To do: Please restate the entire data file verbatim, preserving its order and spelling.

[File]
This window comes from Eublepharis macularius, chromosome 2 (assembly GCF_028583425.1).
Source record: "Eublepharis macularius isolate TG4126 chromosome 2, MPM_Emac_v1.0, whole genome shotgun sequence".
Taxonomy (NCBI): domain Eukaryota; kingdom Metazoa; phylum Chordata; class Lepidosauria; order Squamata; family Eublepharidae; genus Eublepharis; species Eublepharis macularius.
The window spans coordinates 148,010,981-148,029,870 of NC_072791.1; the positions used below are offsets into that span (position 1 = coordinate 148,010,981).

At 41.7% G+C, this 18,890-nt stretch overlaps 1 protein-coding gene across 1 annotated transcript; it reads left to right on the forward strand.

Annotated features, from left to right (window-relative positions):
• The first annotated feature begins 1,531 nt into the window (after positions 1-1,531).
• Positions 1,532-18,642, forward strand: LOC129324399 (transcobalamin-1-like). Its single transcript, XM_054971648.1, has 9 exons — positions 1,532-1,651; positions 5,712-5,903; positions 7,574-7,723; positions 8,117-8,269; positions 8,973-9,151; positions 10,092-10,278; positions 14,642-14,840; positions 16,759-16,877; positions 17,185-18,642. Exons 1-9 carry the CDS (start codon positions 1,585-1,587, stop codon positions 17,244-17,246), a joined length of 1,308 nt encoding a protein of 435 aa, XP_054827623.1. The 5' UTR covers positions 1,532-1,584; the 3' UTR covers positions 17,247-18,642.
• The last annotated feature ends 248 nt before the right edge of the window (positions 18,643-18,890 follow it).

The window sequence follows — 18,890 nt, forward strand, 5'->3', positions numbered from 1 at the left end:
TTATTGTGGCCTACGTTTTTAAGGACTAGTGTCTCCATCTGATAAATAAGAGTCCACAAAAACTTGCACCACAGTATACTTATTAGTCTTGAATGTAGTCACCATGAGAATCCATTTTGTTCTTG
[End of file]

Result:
This window comes from Eublepharis macularius, chromosome 2 (assembly GCF_028583425.1).
Source record: "Eublepharis macularius isolate TG4126 chromosome 2, MPM_Emac_v1.0, whole genome shotgun sequence".
Taxonomy (NCBI): domain Eukaryota; kingdom Metazoa; phylum Chordata; class Lepidosauria; order Squamata; family Eublepharidae; genus Eublepharis; species Eublepharis macularius.
The window spans coordinates 148,010,981-148,029,870 of NC_072791.1; the positions used below are offsets into that span (position 1 = coordinate 148,010,981).

At 41.7% G+C, this 18,890-nt stretch overlaps 1 protein-coding gene across 1 annotated transcript; it reads left to right on the forward strand.

Annotated features, from left to right (window-relative positions):
• The first annotated feature begins 1,531 nt into the window (after positions 1-1,531).
• Positions 1,532-18,642, forward strand: LOC129324399 (transcobalamin-1-like). Its single transcript, XM_054971648.1, has 9 exons — positions 1,532-1,651; positions 5,712-5,903; positions 7,574-7,723; positions 8,117-8,269; positions 8,973-9,151; positions 10,092-10,278; positions 14,642-14,840; positions 16,759-16,877; positions 17,185-18,642. Exons 1-9 carry the CDS (start codon positions 1,585-1,587, stop codon positions 17,244-17,246), a joined length of 1,308 nt encoding a protein of 435 aa, XP_054827623.1. The 5' UTR covers positions 1,532-1,584; the 3' UTR covers positions 17,247-18,642.
• The last annotated feature ends 248 nt before the right edge of the window (positions 18,643-18,890 follow it).

The window sequence follows — 18,890 nt, forward strand, 5'->3', positions numbered from 1 at the left end:
TTATTGTGGCCTACGTTTTTAAGGACTAGTGTCTCCATCTGATAAATAAGAGTCCACAAAAACTTGCACCACAGTATACTTATTAGTCTTGAATGTAGTCACCATGAGAATCCATTTTGTTCTTG